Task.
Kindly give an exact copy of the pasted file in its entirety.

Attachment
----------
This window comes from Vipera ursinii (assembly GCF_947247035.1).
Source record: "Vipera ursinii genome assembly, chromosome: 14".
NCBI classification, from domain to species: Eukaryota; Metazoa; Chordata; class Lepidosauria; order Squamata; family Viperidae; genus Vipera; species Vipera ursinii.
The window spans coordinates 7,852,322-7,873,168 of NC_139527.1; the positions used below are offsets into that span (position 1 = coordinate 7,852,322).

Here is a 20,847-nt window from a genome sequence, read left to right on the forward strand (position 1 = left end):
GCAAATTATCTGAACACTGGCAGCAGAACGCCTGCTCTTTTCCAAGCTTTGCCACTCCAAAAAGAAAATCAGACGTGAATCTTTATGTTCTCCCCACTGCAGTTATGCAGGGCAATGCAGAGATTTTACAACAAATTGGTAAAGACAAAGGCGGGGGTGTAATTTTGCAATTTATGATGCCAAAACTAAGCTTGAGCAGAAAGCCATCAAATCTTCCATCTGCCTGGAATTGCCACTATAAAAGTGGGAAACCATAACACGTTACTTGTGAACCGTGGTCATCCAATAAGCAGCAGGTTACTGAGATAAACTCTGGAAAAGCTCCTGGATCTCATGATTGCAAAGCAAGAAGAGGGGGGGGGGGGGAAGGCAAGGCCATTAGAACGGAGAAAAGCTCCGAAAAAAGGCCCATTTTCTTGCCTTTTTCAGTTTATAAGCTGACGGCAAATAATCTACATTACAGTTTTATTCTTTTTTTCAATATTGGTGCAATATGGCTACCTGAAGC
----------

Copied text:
This window comes from Vipera ursinii (assembly GCF_947247035.1).
Source record: "Vipera ursinii genome assembly, chromosome: 14".
NCBI classification, from domain to species: Eukaryota; Metazoa; Chordata; class Lepidosauria; order Squamata; family Viperidae; genus Vipera; species Vipera ursinii.
The window spans coordinates 7,852,322-7,873,168 of NC_139527.1; the positions used below are offsets into that span (position 1 = coordinate 7,852,322).

Here is a 20,847-nt window from a genome sequence, read left to right on the forward strand (position 1 = left end):
GCAAATTATCTGAACACTGGCAGCAGAACGCCTGCTCTTTTCCAAGCTTTGCCACTCCAAAAAGAAAATCAGACGTGAATCTTTATGTTCTCCCCACTGCAGTTATGCAGGGCAATGCAGAGATTTTACAACAAATTGGTAAAGACAAAGGCGGGGGTGTAATTTTGCAATTTATGATGCCAAAACTAAGCTTGAGCAGAAAGCCATCAAATCTTCCATCTGCCTGGAATTGCCACTATAAAAGTGGGAAACCATAACACGTTACTTGTGAACCGTGGTCATCCAATAAGCAGCAGGTTACTGAGATAAACTCTGGAAAAGCTCCTGGATCTCATGATTGCAAAGCAAGAAGAGGGGGGGGGGGGGAAGGCAAGGCCATTAGAACGGAGAAAAGCTCCGAAAAAAGGCCCATTTTCTTGCCTTTTTCAGTTTATAAGCTGACGGCAAATAATCTACATTACAGTTTTATTCTTTTTTTCAATATTGGTGCAATATGGCTACCTGAAGC